CARACAS, Venezuela — On a rooftop bar in Caracas, Venezuelans clad in Ralph Lauren shirts and Gucci shoes sip $16 cocktails and discuss their latest shopping trips to Miami.
These are the sort of people who would fit Venezuelan President Hugo Chavez’s description of the “fetid oligarchy”: families that, over generations, accumulated fortunes from the country’s vast oil reserves at the expense, Chavez says, of the country’s poor. Standing shoulder-to-shoulder with those longtime members of Venezuela's upper crust are one or two "boligarchs" — a new political class that has amassed its fortunes by backing Chavez's Bolivarian revolution.
All became increasingly wealthy during an oil boom that saw the price of a barrel of Venezuelan oil rise from $8 when Chavez came to power to a high of $126 last year. The country as a whole has also benefited: The economy has been growing at an annual rate of 8 percent for the past five years, and Chavez has funneled money to social programs. With little foreign investment to worry about, Chavez initially gloated over the fall of Lehman Brothers, blaming it on the failings of capitalism.
But Venezuela is no longer immune. The sharp collapse in oil prices — the Venezuelan crude basket averaged $33.93 last week — has prompted the government to change its rhetoric.
“If this carries on for two or three years, which is possible, one would think that it would lead to difficult consequences,” Finance Minister Ali Rodriguz said on Tuesday.
Some analysts believe Venezuela could feel the pinch sooner — even within the next year. “We are heading towards a certain crisis next year,” said Asdrubal Olivares, director of Ecoanalitica, a financial consultancy firm in Caracas. “What most worries us in 2009 is that we're going to have an economy in stagflation — with a very strong stagnation of the economy and a very, very high level of inflation.”
The government saved up large reserves during the boom years, believed to be in the range of $47 billion, which should see it through the year, said Olivares. But beyond 2009 the outlook is bleak.
Inflation has already been hitting consumers hard. While poverty fell in recent years from 51 percent to 28 percent — in part because of massive government spending on social programs — inflation is now eroding the gains Chavez has made in reducing poverty. Prices rose by more than 30 percent last year, and by as much as 50 percent for essentials such as food.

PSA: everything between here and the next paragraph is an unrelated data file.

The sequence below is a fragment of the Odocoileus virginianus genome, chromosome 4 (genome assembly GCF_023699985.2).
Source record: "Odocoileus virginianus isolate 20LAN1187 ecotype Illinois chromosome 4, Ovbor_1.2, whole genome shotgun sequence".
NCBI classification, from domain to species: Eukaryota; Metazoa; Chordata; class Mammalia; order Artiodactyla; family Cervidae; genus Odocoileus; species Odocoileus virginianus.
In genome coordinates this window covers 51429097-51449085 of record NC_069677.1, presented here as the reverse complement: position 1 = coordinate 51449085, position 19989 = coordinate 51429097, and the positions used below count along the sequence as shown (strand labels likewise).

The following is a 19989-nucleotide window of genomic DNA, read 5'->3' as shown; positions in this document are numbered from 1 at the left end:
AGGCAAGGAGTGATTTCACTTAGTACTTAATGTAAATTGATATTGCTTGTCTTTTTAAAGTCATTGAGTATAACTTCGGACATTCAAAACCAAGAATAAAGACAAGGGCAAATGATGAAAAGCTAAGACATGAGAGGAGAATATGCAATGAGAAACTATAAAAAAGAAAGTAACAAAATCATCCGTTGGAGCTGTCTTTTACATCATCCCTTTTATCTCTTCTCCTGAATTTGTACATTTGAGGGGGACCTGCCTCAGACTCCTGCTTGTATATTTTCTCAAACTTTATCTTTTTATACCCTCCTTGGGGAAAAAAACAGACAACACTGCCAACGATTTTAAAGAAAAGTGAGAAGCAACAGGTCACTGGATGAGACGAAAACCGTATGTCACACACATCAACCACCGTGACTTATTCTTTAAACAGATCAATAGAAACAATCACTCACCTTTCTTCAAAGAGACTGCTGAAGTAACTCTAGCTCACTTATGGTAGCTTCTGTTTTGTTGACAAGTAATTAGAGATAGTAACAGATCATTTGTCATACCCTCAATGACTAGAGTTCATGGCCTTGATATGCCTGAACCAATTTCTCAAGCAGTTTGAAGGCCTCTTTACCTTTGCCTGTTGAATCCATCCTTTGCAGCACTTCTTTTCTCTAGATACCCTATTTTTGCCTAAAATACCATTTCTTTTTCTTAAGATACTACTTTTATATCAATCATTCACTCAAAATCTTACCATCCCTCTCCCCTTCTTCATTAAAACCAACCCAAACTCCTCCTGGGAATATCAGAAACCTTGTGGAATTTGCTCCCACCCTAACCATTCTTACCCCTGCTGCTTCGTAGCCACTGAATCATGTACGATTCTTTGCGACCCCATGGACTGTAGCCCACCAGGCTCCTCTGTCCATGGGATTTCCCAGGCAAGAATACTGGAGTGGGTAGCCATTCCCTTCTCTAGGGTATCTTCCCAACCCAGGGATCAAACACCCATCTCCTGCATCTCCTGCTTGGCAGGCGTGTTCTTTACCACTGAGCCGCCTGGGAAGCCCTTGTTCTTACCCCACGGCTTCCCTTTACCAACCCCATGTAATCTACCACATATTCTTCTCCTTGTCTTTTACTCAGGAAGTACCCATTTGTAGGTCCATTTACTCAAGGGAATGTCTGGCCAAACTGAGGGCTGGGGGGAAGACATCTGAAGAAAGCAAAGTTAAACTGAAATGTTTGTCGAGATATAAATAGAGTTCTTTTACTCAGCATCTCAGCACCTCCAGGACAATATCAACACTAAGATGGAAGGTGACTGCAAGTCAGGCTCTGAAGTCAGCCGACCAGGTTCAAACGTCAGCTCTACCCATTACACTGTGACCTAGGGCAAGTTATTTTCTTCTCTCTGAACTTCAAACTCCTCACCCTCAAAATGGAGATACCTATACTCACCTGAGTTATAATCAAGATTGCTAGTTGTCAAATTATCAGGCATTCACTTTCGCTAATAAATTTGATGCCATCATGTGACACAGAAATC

“In 52 years living here I’ve never seen something like this,” said Pascuale Giacinto, a retired carpenter from Italy now living in Los Simbolos, a middle-class area of the capital. “My pension goes on electricity, telephone bills, but not much else.”
The government has set up food markets that sell basic food staples at controlled prices, but Giacinto said, “I don’t like going there because the things are awful."
Meanwhile, a black market exchange rate for the dollar — almost three times the official price — has encouraged a flight of capital to the tune of $22 billion, Olivares said. In the recent Stanford Bank scandal, it emerged that Venezuelans had invested about $3 billion out of the $9 billion that is believed to have been lost.
Venezuela's economy is tied up in oil, so the decline in oil prices has hit the country hard.
Venezuela depends on oil for about 90 percent of its exports, and oil revenues make up almost 50 percent of its budget. The government claims it is producing about 3.3 million barrels of oil a day, but independent analysts believe the figure is closer 2.7 million barrels a day, of which 700,000 are sold at subsidized prices on the domestic market.
Of the oil that is exported, 500,000 barrels are sold to countries on deferred payment deals under a scheme known as Petrocaribe, while 400,000 barrels that come from the heavy tar fields of the Orinoco Belt in the west of the country cost $15 to $20 a barrel to upgrade into conventional oil, which cuts into profits.
Signs that Petroleos de Venezuela (PDVSA), the national oil company, is struggling with its finances emerged earlier this month: It delayed payment of $8 billion to other companies.
“Production is declining because regrettably Venezuela has not been a good steward with its windfalls — with the high price of oil for the last two years,” said Jorge Pinon, an energy fellow at the University of Miami. “That money has gone into social programs instead of going back into PDVSA.”
Pinon said that to make Chavez’s popular social programs sustainable, PDVSA should be investing in the maintenance of existing oil wells – and even upping production. He estimates that production fell by 11 percent last year.
Many speculate that the government may be forced to devalue the bolivar, the Venezuelan currency. It has been fixed at a rate of 2.15 to the dollar since 2003, in what was initially intended as a temporary measure to bolster Venezuela’s foreign reserves. But many economists believe a devaluation would provide the liquidity the government needs to maintain its significant public spending.
Rodriguez said Tuesday, however, that he feared a weak bolivar would curtail the government’s ability to import essential commodities — Venezuela imports 70 percent of its food.
Chavez has ruled out cuts in spending on the popular "missions" — projects that have brought free health clinics and literacy classes the country’s many barrios. But he either needs the price of oil to dramatically increase, or he needs to figure out a way to bolster the economy so the programs can continue beyond 2009.
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